Last week, Chinese President Xi Jinping reportedly offered Sri Lanka a new grant of 2 billion yuan ($295 million). According to media reports, Sri Lankan President Maithripala Sirisena made the announcement on Saturday at a ceremony marking the construction of a Chinese-funded hospital.
China offering cash loans and other incentives to Sri Lanka isn’t anything new, but this grant comes with the provision that it can be used for whatever project Sri Lanka wants.
“When the Chinese ambassador visited my house to fix the date for this ceremony, he said that Chinese President Xi Jinping sent me another gift,” Sirisena said.
“He has gifted 2 billion yuan to be utilized for any project of my wish. I’m going to hand over a proposal to the Chinese ambassador to build houses in all the electorates in the country,” he added.
Latest drop in the bucket
China’s near-quarter of a billion dollar grant is the latest in a long line that Beijing has bestowed upon the 22 million person island nation.
In May, Sri Lanka approved a $500 million liquefied natural gas (LNG) plant by China Machinery Engineering Corp. near a Chinese-controlled port and industrial zone, the development strategies minister said at the time. The port deal, worth some $1.2 billion, in Hambantota comes with a 99-year lease. It’s also near the main shipping route from Asia to Europe and will likely play a major role in China’s push to gain more access for its navy and maritime fleet.
China has also invested in an international airport and a proposed economic zone in Sri Lanka. These investments are part of China’s ambitious One Belt, One Road (OBOR) initiative, launched by Chinese President Xi Jinping in 2013.
China’s OBOR began as a plan for infrastructure projects intended to boost trade along two already determined routes, the first one following the ancient Silk Road stretching from China to Central Asia and the Middle East and Europe. The second route links China to southeast Asia, Oceana and Africa by sea through several contiguous bodies of water – the South China Sea, South Pacific Ocean and the Indian Ocean.
“With $900bn of planned investment ranging from ports in Pakistan and Sri Lanka to high-speed railways in east Africa to gas pipelines crossing central Asia, China’s OBOR is arguably the largest overseas investment drive ever launched by a single country,” the London-based Financial Times said last year.
While China still insists that its investments in Sri Lanka have no ulterior motives, regional rivals India and Japan think otherwise and see Beijing’s moves as a power play to assert more influence in the increasingly competitive Indian Ocean.
A Brookings Institute report in April said that the primary driver of Indo-Japan ties is the shared concern about the implications of China’s rise. “Tokyo has become an indispensable partner in the region’s security architecture as per New Delhi’s calculations. The confluence of these two strategies shows great promise,” the report said.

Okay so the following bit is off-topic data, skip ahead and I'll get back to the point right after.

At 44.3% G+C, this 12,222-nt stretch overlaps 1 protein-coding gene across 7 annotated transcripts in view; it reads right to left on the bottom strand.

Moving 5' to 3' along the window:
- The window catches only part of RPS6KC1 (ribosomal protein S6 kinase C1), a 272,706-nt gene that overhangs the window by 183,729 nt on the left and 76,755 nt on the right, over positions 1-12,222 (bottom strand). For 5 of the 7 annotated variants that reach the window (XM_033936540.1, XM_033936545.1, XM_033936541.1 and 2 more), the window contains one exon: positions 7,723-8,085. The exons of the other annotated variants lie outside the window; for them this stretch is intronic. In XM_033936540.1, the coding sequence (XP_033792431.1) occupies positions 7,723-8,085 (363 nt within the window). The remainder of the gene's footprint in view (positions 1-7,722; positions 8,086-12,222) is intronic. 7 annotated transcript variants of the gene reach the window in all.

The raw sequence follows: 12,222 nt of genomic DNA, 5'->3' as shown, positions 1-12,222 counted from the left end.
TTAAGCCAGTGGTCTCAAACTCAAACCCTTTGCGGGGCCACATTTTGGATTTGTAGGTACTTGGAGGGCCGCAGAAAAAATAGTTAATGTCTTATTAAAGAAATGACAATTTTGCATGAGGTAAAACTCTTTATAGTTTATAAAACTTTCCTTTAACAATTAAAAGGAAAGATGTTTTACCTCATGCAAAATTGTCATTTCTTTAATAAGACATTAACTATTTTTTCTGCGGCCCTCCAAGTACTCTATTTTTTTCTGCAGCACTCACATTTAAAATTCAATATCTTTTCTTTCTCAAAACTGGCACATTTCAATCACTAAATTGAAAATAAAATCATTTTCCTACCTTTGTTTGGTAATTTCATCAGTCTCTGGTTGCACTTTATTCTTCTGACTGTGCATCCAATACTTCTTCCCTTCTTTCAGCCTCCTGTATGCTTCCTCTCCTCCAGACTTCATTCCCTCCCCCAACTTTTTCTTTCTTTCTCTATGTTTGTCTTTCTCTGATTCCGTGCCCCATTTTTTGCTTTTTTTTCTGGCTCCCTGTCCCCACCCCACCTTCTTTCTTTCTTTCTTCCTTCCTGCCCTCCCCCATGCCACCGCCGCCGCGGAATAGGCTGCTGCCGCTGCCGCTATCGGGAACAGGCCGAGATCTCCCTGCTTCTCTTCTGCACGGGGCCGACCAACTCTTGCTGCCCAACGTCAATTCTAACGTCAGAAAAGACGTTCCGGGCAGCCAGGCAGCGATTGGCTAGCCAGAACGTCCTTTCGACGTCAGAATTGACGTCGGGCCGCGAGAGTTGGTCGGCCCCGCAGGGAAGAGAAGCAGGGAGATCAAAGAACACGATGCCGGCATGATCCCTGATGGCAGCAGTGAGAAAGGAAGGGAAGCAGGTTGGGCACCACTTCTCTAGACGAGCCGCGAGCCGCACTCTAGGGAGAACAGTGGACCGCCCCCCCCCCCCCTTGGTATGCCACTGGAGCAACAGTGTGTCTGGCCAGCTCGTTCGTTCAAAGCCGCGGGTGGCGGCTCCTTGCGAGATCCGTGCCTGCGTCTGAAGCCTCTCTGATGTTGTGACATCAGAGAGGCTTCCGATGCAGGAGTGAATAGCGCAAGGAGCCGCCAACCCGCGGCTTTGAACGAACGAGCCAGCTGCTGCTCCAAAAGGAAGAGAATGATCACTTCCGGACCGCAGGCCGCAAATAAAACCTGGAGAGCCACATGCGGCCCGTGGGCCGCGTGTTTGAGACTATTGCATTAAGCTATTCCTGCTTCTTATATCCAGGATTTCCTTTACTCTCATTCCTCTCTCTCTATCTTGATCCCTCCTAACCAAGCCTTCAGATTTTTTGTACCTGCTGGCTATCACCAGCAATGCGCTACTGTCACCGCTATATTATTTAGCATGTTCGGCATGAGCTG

Japan and India have already tried to counter China’s moves within Sri Lanka by offering their own LNG import terminal plans, in essence setting up shop within mere kilometers of China’s already established infrastructure projects.
LNG as a geopolitical tool
In February, Petronet, India’s largest gas importer and Japanese investment partners announced it would invest $300 million for Sri Lanka’s first gas terminal near Colombo. The consortium will build a 2.6-2.7 million tonnes per annum (MTPA) floating LNG receipt facility off the island’s western coast, bigger than the previously envisaged 1.5-2 million tonnes a year facility. Petronet will hold a 47.5 percent stake in the project, while Japan’s Mitsubishi and Sojitz Corp. will hold a combined 37.5 percent stake. The remaining 15 percent share will be held by a Sri Lankan company.
Though Beijing continually claims that its massive initiative is purely economic, a growing number of critics, particularly within the U.S., Australia and others, argue that the country has less than stellar motives: to encroach on, and eventually supplant U.S. global hegemony, both economically and in time militarily as China develops its blue-water navy to protect its overseas assets and its trading routes.
At the least, the OBOR initiative is a text-book example of mercantilism at its finest and will give Chinese companies, particularly state-owned enterprises, a growing global market and a likely advantage for their products and services.
Sri Lanka for its part, is delighted to have three Asian power-houses jockey for position within its borders and seems to be playing these interests off against each other for its own economic and geopolitical advantage – a strategy, that could backfire, given Sri Lanka’s growing indebtedness to Beijing.
News Source: Link